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Mackenzie House, seen in the cover photo was built in 1858 as the middle of three such townhomes.  It was given to Mackenzie in 1859 and he lived here until he died in 1861. The house has been serving as a museum since 1950 and has been decorated in the time period of the 1850’s to reflect what it would have been like when Mackenzie lived here.  Adults pay an entrance fee of $7.00 and more information can be found on their website.  The irons below are typical laundry tools of the period.  They were heated in the fire and then used to press the clothes after they had been hung to dry.

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In the winter the family would have spent much of its time in the basement as this was the warmest part of the house.  Both the kitchen and the dayroom had fireplaces in them and, naturally, only the rooms in use would have been heated.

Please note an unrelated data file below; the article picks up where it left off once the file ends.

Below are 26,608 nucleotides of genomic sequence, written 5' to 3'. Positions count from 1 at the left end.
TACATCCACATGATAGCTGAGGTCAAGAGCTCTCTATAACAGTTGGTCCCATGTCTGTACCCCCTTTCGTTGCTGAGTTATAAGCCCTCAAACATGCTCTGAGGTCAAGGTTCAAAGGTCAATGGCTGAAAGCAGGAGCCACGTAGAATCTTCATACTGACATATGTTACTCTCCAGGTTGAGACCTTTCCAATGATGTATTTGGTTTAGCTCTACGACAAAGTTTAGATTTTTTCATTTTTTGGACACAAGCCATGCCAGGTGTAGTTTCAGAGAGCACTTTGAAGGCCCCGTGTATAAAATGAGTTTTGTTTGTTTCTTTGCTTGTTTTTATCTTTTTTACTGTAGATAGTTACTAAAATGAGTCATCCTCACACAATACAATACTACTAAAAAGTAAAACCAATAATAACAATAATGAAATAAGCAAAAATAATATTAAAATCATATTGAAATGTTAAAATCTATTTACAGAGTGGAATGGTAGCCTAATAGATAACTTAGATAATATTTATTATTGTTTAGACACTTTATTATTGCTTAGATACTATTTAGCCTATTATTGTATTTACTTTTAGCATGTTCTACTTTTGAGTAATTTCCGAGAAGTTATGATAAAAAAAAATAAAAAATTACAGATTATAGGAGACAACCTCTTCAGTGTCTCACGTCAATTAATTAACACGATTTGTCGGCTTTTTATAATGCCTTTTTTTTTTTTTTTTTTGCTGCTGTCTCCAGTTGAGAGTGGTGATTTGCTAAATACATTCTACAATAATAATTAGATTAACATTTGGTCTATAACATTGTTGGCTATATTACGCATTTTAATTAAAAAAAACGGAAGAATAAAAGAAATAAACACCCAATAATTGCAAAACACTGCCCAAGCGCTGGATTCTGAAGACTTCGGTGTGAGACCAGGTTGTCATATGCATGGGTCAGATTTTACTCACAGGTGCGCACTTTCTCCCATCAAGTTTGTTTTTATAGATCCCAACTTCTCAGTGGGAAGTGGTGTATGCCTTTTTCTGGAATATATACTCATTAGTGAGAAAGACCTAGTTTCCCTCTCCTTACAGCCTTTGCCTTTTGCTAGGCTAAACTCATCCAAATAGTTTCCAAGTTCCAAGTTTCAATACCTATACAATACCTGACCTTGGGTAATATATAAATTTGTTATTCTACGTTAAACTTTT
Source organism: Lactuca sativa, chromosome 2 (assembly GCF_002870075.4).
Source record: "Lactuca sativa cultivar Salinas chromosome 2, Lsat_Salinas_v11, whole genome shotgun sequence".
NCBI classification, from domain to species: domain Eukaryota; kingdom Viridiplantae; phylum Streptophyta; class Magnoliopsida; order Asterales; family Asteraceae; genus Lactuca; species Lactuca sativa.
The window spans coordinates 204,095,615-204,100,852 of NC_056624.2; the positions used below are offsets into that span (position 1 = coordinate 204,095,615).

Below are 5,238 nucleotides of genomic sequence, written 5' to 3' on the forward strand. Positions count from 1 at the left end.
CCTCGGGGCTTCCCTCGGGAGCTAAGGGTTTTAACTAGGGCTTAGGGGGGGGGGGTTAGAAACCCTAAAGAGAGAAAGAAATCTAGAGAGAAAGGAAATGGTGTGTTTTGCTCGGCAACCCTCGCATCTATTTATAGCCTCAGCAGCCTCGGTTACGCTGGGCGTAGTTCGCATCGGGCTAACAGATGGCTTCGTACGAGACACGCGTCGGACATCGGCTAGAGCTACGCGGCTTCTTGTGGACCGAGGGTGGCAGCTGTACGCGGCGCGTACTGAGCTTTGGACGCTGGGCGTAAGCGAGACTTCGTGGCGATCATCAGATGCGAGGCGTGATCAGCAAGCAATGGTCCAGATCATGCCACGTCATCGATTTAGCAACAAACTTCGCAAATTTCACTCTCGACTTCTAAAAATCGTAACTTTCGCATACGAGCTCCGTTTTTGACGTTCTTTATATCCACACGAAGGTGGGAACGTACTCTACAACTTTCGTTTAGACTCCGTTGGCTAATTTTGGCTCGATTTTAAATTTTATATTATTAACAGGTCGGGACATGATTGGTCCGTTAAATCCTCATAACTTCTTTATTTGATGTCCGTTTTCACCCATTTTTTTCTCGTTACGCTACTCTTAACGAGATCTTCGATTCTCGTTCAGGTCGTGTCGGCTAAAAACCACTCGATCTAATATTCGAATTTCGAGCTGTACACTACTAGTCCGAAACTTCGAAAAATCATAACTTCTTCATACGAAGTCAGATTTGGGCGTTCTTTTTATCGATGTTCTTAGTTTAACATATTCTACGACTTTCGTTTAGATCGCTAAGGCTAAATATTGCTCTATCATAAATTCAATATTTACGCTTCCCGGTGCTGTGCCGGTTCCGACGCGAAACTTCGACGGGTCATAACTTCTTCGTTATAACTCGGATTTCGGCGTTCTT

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The master bedroom faces Bond Street and, unlike Colborne Lodge (built in the rebellion year of 1837), it had its own fireplace in the bedrooms.  Colborne Lodge, on the other hand, had an indoor washroom and so there was no need for the chamber pot under the bed, seen below.  There would have been an outhouse in the backyard of the Mackenzie house, likely about where the printing shop is located now.

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The house was built in an era when insulation was unheard of, with the possible exception of old newspapers stuffed in the walls.  Winter nights would have been very cold and the bed was heated up before you dared to slip into it.  The copper coloured pan on the long handle was warmed in the fire and slid between the sheets just before you crawled into bed.